Hospitals in the Greater Houston area and across the country reported higher rates of turnover and staff burnout during the pandemic as nurses faced heavier workloads and treated critically ill COVID-19 patients, according to a February study from the U.S. Office of Inspector General.

At the same time, local educators training the next generation of nurses said programming was temporarily paused, already-limited capacities in clinical programs became even more restrictive and graduations were delayed.

But hospitals across the state have faced nursing shortages since long before the pandemic, health care officials said. The Texas Department of State Health Services projects the Gulf Coast region will have a deficit of 21,400 registered nurses by 2032 as the growing demand continues to outweigh supply.

“Health care workforce shortages existed before the pandemic. We didn’t have enough doctors; we didn’t have enough nurses, and the pandemic has definitely exacerbated that problem,” American Medical Association President Susan Bailey said.

The median turnover rate for registered nurses in Gulf Coast hospitals was 17.5% in 2019, according to DSHS data. Since the pandemic began, many nurses have considered leaving the profession between the anxiety over bringing COVID-19 home to their families and losing at least 4,000 health care workers to the virus nationally, Bailey said.

On the other hand, health care workers have been promoted as heroes during the pandemic, and many have decided to enter the field as they learn more about the role, said Dr. Renae Schumann, the former dean of Houston Baptist University’s School of Nursing and Allied Health who now serves as District 9 president of the Texas Nurse Association.

“There’s the part of nursing where people are tired; they’re burned out; and they’re having a hard time staying in it. But there’s another part where people are looking at nursing and go, ‘I really want to be a part of that,’” Schumann said.

In the last decade, the Gulf Coast region’s supply of registered nurses has grown by 45%, according to the DSHS, but that growth is not enough to keep up with the population. Nursing education leaders said there is not necessarily a shortage of individuals interested in the profession, but admission to training programs is competitive and expensive.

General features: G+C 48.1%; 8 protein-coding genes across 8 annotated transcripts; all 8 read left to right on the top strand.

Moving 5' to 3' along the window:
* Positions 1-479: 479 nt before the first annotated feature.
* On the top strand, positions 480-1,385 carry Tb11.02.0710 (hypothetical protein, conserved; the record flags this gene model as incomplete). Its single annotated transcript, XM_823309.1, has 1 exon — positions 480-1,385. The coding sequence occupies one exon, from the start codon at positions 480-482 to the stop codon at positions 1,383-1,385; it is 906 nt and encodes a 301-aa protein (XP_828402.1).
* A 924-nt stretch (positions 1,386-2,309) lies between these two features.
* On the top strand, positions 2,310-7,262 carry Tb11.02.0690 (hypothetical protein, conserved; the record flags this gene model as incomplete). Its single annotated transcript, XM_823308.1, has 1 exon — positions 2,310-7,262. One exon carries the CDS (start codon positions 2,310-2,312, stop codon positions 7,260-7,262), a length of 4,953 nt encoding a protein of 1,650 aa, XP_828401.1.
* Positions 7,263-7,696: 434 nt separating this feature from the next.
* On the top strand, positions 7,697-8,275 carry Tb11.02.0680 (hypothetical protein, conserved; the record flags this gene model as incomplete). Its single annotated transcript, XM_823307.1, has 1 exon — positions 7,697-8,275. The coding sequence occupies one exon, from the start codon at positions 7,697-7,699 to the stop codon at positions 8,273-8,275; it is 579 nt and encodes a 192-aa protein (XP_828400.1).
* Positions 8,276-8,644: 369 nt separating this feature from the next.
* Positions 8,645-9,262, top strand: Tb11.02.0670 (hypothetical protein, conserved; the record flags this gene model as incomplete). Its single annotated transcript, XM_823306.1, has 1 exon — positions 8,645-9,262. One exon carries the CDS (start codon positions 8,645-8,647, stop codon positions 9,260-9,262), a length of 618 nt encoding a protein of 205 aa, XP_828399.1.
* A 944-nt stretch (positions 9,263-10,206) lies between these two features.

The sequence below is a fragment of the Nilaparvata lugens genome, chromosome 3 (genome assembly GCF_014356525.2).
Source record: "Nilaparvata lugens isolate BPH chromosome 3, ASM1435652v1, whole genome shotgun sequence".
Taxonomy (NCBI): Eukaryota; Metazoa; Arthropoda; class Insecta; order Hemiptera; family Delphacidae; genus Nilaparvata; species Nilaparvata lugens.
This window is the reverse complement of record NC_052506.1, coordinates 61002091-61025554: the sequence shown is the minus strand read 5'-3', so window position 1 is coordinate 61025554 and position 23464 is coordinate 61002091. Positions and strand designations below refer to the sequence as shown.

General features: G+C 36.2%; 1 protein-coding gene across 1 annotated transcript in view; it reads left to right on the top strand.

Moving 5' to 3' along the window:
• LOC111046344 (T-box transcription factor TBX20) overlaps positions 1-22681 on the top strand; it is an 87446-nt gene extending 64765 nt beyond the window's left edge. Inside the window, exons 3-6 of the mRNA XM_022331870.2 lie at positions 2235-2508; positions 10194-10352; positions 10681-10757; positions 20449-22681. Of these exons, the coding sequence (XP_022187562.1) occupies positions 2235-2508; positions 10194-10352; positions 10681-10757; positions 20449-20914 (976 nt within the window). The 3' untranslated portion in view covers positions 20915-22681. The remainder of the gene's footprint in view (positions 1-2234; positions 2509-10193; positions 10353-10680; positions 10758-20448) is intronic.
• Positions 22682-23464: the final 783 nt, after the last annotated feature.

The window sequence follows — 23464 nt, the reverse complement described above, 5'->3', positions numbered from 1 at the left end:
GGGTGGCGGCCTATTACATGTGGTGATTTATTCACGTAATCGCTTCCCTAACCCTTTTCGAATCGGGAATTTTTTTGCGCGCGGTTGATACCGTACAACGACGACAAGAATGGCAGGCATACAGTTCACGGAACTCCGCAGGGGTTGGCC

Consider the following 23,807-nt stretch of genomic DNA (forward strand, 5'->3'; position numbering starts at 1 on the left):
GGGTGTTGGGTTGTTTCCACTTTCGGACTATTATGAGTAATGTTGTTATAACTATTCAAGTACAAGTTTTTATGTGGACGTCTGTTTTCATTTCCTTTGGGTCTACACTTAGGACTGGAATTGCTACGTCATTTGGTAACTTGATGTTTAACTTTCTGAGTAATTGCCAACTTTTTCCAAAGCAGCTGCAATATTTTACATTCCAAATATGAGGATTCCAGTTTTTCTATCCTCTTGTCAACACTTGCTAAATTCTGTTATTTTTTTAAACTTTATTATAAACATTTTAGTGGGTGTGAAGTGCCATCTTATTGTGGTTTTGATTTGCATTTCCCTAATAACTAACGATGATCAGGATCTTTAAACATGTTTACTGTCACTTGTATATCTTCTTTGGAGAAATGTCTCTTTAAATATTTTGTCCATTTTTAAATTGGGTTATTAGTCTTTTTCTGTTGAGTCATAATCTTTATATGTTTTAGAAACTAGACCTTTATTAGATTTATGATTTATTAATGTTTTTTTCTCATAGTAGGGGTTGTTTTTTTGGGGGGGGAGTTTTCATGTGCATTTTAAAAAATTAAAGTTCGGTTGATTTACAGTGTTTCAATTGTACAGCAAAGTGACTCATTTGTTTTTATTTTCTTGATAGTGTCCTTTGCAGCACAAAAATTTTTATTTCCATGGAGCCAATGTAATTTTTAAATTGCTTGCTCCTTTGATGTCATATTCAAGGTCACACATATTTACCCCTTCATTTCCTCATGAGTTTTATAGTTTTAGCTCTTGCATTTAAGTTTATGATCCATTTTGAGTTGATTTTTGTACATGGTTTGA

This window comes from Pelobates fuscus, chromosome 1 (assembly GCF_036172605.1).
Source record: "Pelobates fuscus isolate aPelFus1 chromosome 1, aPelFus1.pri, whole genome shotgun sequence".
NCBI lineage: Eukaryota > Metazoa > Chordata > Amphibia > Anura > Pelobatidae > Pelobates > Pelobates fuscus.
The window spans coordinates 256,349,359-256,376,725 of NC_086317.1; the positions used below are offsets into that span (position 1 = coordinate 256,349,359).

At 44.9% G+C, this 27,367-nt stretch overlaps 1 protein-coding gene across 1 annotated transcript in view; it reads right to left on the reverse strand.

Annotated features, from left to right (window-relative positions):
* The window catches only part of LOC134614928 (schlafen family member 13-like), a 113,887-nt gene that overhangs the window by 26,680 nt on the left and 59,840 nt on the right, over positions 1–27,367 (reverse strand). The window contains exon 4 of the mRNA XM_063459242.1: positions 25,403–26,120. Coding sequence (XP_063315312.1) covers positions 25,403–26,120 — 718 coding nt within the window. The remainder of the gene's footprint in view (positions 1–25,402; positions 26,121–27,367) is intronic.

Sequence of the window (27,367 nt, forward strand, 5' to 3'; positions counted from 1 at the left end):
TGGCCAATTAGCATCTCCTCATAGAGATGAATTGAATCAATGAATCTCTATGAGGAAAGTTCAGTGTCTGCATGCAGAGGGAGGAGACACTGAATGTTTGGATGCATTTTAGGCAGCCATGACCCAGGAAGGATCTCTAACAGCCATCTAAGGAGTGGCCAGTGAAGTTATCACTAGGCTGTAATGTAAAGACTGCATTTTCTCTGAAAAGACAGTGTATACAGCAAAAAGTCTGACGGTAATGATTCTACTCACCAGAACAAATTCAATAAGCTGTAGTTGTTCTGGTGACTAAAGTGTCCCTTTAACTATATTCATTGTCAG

Marinela Castano, director of the nursing program at Lone Star College-North Harris, said while the college’s nursing program had 600 applicants this past spring semester, LSC-North Harris is only able to accept a limited number of students to its programs.

The college accepts 30-50 students to its transition track—which is geared for students who are already licensed vocational nurses or paramedics—and 120 students to its basic track, which is geared for students with no prior health care experience. Castano said this capacity limit is in place because hospitals are only able to accept a few students for clinical placements.

“We are only allowed 10 students per faculty member when it comes to completing required clinical rotations, so we have to be thoughtful ... to ensure we can get students through all aspects of the program and into their nursing career in a timely manner,” she said. “We are continually seeking partnerships to expand the number of clinical sites at which our students can train.”

Long-standing shortage

While the pandemic amplified the state’s nursing shortage, experts said it has been a concern for years.

“I don’t believe we have ... at least in my career as a nurse in the last 25 years—that we’ve had an excess of nurses. We definitely have a shortage,” said Kelli Nations, chief nursing executive for HCA Houston Healthcare, which has a hospital in the Spring and Klein community.

“As our nursing workforce is aging and our population is aging, the nurses are retiring at a greater rate than we can hire, and our patient volume is increasing.”

About 24% of the region’s registered nursing workforce in 2019 was over the age of 55, according to the DSHS.

Nations said while Texas leaders have made efforts to increase the number of seats available in nursing schools, the rate of nurses graduating from those programs simply does not meet demand.